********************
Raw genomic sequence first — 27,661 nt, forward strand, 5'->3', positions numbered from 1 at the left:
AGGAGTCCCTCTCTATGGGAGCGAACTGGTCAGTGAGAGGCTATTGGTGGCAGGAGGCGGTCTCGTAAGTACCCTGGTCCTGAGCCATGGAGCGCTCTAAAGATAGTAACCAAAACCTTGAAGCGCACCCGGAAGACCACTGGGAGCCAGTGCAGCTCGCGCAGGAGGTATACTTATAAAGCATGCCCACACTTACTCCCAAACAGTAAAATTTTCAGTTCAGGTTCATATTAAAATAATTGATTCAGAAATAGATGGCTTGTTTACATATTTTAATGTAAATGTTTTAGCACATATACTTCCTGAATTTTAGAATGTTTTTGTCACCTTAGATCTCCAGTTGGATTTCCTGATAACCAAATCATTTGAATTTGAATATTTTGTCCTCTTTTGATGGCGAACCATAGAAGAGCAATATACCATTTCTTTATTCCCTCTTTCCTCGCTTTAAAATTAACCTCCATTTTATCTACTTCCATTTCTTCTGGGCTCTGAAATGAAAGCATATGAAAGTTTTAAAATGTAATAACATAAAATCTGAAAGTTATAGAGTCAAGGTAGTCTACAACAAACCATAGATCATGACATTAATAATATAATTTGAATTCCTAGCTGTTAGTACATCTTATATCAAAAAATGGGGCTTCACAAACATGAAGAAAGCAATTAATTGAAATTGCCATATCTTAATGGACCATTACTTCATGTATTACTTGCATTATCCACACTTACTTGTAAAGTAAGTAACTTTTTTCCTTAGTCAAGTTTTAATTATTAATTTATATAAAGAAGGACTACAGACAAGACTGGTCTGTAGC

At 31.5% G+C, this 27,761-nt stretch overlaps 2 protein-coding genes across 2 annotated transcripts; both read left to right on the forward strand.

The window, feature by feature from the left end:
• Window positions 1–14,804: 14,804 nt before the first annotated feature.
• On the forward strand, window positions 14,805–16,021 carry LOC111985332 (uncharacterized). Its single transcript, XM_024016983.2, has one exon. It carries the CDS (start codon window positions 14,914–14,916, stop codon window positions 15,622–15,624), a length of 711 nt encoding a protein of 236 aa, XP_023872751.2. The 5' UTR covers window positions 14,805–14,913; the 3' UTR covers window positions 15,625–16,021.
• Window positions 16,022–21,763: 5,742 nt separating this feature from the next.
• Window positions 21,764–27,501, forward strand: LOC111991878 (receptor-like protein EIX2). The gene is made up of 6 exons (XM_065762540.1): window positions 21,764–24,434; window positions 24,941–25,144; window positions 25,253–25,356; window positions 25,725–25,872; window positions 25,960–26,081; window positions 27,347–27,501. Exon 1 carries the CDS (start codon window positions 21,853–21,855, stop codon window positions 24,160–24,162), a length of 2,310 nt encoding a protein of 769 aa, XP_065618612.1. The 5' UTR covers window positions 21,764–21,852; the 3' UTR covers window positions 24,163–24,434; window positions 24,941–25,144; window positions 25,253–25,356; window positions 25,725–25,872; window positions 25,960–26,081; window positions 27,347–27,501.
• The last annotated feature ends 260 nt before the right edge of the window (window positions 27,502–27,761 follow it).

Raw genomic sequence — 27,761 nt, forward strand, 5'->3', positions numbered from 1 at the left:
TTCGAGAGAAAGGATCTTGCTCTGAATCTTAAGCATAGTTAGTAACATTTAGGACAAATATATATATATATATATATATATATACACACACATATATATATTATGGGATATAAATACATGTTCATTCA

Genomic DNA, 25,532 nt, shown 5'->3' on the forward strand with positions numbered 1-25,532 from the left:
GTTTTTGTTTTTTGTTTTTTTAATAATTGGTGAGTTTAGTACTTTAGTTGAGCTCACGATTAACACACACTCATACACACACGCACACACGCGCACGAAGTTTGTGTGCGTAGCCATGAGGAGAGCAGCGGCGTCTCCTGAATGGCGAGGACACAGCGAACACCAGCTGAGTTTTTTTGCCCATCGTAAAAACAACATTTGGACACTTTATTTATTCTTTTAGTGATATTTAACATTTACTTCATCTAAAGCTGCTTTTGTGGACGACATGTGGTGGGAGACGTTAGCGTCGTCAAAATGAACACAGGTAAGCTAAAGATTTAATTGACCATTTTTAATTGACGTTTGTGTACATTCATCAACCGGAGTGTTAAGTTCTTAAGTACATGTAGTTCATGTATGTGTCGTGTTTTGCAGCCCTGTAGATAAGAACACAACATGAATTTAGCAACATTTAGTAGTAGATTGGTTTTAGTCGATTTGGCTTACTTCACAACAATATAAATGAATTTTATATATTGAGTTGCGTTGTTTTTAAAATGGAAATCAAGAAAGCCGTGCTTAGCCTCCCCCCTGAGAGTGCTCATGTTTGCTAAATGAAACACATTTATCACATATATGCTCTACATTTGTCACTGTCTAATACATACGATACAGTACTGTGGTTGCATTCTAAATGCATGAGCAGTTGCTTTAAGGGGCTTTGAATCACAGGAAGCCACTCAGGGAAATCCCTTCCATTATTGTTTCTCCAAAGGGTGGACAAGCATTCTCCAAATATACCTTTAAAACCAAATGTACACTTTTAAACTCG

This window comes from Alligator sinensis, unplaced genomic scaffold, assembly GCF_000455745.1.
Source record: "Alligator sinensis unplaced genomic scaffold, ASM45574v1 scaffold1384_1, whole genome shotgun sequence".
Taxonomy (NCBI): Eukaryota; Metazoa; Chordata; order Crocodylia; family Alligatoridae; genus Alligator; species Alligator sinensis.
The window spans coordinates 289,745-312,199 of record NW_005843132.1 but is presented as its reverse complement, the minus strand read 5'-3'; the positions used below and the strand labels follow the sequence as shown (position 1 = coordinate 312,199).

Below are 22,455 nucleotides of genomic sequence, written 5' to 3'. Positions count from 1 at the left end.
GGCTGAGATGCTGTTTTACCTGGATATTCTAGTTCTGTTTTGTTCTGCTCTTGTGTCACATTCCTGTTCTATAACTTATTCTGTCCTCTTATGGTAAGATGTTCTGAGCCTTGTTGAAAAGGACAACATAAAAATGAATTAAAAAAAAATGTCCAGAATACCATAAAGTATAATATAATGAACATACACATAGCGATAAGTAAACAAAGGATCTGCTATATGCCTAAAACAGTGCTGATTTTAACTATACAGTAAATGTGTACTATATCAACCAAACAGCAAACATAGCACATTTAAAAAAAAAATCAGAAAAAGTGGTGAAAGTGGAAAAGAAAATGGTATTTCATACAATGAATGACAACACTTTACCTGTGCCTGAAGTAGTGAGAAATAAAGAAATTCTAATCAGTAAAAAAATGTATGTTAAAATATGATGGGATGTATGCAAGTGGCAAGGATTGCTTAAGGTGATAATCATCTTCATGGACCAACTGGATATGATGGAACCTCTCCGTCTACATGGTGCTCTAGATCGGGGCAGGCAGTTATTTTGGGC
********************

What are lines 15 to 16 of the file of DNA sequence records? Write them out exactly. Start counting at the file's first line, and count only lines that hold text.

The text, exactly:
Source record: "Alligator sinensis unplaced genomic scaffold, ASM45574v1 scaffold1384_1, whole genome shotgun sequence".
Taxonomy (NCBI): Eukaryota; Metazoa; Chordata; order Crocodylia; family Alligatoridae; genus Alligator; species Alligator sinensis.